Chemistry and Biochemistry

Waste Into Renewable Energy

Posted: in Analytical, Faculty, Research, Mar 23, 2011

Slaughterhouse waste, manure, algae, sawdust, used cooking oil. What common factor unites these seemingly unrelated materials? They are all, in fact, sources of natural energy.

Thanks to Jaron Hansen, a faculty member in the Department of Chemistry and Biochemistry, and Lee Hansen, an emeritus professor of the same department, waste of all kinds may now be used to produce electricity. To market their innovative system, the pair created their own company called Anaerobic Digestion Technology.

To produce energy, the company first gathers its fuel – garbage. This material is then pumped into a large 14-foot by 30-foot vat filled with bacteria. These bacteria eat through practically anything and produce methane gas in the process. As the methane rises to the top of the vat, it is collected through a pipe that channels it into a cleaning chamber.

This cleaning chamber is called the gas conditioning system and is a breakthrough, patent-pending invention by Hansen and Hansen. Although the gas produced by the bacteria is mostly comprised of methane, other contaminants are present that negatively affect electrical generators. Thus, in order to prepare the gas for entrance into the generator, it passes through a container full of zeolite. These beads soak up all the other gases and contaminants and let the methane gas pass easily through, resulting in 98 percent pure methane gas to be burned and converted into electrical power by the generator.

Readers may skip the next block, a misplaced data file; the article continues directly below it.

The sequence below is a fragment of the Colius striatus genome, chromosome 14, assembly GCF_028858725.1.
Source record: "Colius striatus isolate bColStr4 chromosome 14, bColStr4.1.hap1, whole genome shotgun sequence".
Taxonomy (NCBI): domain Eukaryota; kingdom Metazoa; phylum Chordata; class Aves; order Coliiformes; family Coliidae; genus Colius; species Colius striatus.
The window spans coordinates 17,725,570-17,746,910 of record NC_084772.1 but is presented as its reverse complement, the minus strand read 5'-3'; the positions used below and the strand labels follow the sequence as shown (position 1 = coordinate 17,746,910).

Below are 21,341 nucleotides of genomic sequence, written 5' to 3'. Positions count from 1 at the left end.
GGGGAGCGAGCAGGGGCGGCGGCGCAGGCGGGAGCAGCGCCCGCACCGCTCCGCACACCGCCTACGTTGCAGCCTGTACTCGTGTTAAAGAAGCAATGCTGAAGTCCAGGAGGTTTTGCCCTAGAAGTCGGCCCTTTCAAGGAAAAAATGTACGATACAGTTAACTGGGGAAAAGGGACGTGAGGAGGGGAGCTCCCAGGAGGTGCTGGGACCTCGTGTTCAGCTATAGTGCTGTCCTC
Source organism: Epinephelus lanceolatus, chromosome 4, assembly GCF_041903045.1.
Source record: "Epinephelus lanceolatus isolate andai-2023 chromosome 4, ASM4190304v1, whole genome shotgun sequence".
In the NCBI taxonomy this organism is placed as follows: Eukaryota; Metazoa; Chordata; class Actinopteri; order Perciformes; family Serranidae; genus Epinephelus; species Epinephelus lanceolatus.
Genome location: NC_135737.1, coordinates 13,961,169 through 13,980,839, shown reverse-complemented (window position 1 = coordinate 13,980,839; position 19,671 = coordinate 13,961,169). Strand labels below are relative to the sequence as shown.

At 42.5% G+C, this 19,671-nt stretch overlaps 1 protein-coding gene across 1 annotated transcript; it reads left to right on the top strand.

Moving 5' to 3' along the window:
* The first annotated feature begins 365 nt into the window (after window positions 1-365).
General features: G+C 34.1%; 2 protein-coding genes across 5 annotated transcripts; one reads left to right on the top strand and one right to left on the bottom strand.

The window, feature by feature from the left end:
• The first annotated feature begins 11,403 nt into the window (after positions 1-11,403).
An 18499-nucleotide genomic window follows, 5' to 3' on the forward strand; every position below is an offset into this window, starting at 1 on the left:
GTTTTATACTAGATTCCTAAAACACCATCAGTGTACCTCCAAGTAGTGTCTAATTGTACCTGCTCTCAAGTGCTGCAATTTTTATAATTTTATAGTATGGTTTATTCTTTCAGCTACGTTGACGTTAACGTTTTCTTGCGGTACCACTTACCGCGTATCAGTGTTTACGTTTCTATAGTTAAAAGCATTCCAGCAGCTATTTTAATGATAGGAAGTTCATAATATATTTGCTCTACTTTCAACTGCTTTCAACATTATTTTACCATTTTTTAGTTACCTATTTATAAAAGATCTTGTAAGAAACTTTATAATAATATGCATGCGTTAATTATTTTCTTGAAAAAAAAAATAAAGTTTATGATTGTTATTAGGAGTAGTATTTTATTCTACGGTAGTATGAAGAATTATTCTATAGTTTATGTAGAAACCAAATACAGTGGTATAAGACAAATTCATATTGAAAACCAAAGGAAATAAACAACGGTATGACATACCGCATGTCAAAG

Currently, 100 homes are being powered by Anaerobic Digestion Technology and their partner company Andigen. The Church of Jesus Christ of Latter-day Saints is also interested in this technology. A Church-owned ranch in Elberta, Utah, which maintains roughly 5,000 cows, faces the challenge of removing a large amount of animal waste and it has called upon BYU to put their trash to use as fuel for bacteria. The Church and the university are working together to establish a plant in Elberta that will produce 1.2 megawatts of power for over 1,200 homes and save the church $1 million per year on disposal expenses.

In addition to being burned for electrical power, methane may also be compressed to become liquid car fuel. Yet, despite the huge benefits of methane, it is not the only valuable product of bacteria. What is not converted into gas by the bacteria becomes rich compost, which can then be reused to fertilize the fields that the cows graze on or sold for a large profit in gardening stores.

Along with saving fossil fuels and curbing the damage their smoke may inflict upon the earth’s atmosphere, Jaron Hansen identifies the best part about using waste to power homes.

“It is a renewable source,” he explained with a smile. “We’re all going to keep on making solids.”

See also: "One Man's Trash: A tale of bacteria, garbage, and sustainable energy" by Steve Pierce, Frontiers Magazine, Spring/Summer 2011

By Natalie Wilson, College of Physical and Mathematical Sciences